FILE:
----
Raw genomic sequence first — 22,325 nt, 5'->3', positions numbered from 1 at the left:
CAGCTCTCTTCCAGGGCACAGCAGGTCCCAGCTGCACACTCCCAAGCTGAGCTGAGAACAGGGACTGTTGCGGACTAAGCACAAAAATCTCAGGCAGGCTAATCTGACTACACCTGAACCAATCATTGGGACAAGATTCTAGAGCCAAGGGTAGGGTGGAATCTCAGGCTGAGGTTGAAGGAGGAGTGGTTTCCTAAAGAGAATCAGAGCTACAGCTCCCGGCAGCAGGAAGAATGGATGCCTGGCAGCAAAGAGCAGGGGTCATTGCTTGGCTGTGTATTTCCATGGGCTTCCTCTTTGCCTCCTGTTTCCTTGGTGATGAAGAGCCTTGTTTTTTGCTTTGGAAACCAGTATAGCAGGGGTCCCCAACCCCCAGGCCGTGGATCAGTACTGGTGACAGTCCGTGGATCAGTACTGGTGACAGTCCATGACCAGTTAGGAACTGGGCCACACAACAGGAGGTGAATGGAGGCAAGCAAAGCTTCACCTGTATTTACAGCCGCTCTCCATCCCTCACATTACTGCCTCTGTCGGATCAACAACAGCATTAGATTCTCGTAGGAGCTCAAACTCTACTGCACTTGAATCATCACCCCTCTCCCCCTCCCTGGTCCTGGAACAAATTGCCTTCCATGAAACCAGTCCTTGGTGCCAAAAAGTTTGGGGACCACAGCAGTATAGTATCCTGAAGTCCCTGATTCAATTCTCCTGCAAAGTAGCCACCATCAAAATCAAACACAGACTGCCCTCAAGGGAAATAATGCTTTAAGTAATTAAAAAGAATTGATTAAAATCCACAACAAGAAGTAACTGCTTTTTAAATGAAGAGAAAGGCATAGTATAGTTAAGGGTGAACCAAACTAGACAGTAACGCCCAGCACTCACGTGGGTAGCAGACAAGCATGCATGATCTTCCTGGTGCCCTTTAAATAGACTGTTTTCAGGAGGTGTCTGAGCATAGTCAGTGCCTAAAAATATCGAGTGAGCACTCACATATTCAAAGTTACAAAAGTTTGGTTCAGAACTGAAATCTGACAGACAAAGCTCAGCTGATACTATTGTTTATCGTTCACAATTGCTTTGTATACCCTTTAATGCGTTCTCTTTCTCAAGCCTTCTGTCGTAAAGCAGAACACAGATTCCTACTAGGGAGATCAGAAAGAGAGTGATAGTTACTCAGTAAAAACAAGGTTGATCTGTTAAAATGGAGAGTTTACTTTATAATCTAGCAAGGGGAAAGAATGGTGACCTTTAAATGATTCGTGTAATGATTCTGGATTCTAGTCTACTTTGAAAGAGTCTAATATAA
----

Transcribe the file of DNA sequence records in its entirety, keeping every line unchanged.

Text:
Raw genomic sequence first — 22,325 nt, 5'->3', positions numbered from 1 at the left:
CAGCTCTCTTCCAGGGCACAGCAGGTCCCAGCTGCACACTCCCAAGCTGAGCTGAGAACAGGGACTGTTGCGGACTAAGCACAAAAATCTCAGGCAGGCTAATCTGACTACACCTGAACCAATCATTGGGACAAGATTCTAGAGCCAAGGGTAGGGTGGAATCTCAGGCTGAGGTTGAAGGAGGAGTGGTTTCCTAAAGAGAATCAGAGCTACAGCTCCCGGCAGCAGGAAGAATGGATGCCTGGCAGCAAAGAGCAGGGGTCATTGCTTGGCTGTGTATTTCCATGGGCTTCCTCTTTGCCTCCTGTTTCCTTGGTGATGAAGAGCCTTGTTTTTTGCTTTGGAAACCAGTATAGCAGGGGTCCCCAACCCCCAGGCCGTGGATCAGTACTGGTGACAGTCCGTGGATCAGTACTGGTGACAGTCCATGACCAGTTAGGAACTGGGCCACACAACAGGAGGTGAATGGAGGCAAGCAAAGCTTCACCTGTATTTACAGCCGCTCTCCATCCCTCACATTACTGCCTCTGTCGGATCAACAACAGCATTAGATTCTCGTAGGAGCTCAAACTCTACTGCACTTGAATCATCACCCCTCTCCCCCTCCCTGGTCCTGGAACAAATTGCCTTCCATGAAACCAGTCCTTGGTGCCAAAAAGTTTGGGGACCACAGCAGTATAGTATCCTGAAGTCCCTGATTCAATTCTCCTGCAAAGTAGCCACCATCAAAATCAAACACAGACTGCCCTCAAGGGAAATAATGCTTTAAGTAATTAAAAAGAATTGATTAAAATCCACAACAAGAAGTAACTGCTTTTTAAATGAAGAGAAAGGCATAGTATAGTTAAGGGTGAACCAAACTAGACAGTAACGCCCAGCACTCACGTGGGTAGCAGACAAGCATGCATGATCTTCCTGGTGCCCTTTAAATAGACTGTTTTCAGGAGGTGTCTGAGCATAGTCAGTGCCTAAAAATATCGAGTGAGCACTCACATATTCAAAGTTACAAAAGTTTGGTTCAGAACTGAAATCTGACAGACAAAGCTCAGCTGATACTATTGTTTATCGTTCACAATTGCTTTGTATACCCTTTAATGCGTTCTCTTTCTCAAGCCTTCTGTCGTAAAGCAGAACACAGATTCCTACTAGGGAGATCAGAAAGAGAGTGATAGTTACTCAGTAAAAACAAGGTTGATCTGTTAAAATGGAGAGTTTACTTTATAATCTAGCAAGGGGAAAGAATGGTGACCTTTAAATGATTCGTGTAATGATTCTGGATTCTAGTCTACTTTGAAAGAGTCTAATATAA